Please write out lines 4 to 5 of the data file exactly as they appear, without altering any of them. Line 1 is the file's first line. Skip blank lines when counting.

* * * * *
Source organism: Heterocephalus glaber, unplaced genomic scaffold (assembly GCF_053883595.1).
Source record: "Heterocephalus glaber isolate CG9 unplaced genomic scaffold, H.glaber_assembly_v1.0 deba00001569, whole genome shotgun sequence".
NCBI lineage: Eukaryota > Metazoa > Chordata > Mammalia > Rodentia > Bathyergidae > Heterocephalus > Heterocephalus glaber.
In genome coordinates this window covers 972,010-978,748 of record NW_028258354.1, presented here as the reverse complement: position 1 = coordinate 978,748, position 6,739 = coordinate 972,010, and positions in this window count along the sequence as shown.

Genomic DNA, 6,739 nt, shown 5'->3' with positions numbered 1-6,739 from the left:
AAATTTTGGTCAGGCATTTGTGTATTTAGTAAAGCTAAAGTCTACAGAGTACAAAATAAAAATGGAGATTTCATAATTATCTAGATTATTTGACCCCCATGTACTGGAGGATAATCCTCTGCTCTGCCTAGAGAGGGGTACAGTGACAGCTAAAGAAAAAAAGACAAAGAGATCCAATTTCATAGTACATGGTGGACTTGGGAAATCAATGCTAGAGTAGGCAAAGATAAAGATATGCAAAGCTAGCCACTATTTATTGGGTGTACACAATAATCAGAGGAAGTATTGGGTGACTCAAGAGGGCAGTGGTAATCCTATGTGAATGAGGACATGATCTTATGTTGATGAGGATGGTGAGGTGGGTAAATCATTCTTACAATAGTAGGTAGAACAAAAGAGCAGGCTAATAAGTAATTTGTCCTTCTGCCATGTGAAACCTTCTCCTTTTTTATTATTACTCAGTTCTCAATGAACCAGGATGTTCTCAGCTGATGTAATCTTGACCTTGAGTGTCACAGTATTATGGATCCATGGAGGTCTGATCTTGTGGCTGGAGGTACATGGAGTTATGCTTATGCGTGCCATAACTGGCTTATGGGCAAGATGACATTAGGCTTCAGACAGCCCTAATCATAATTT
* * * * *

In genome coordinates this window covers 972,010-978,748 of record NW_028258354.1, presented here as the reverse complement: position 1 = coordinate 978,748, position 6,739 = coordinate 972,010, and positions in this window count along the sequence as shown.

Genomic DNA, 6,739 nt, shown 5'->3' with positions numbered 1-6,739 from the left: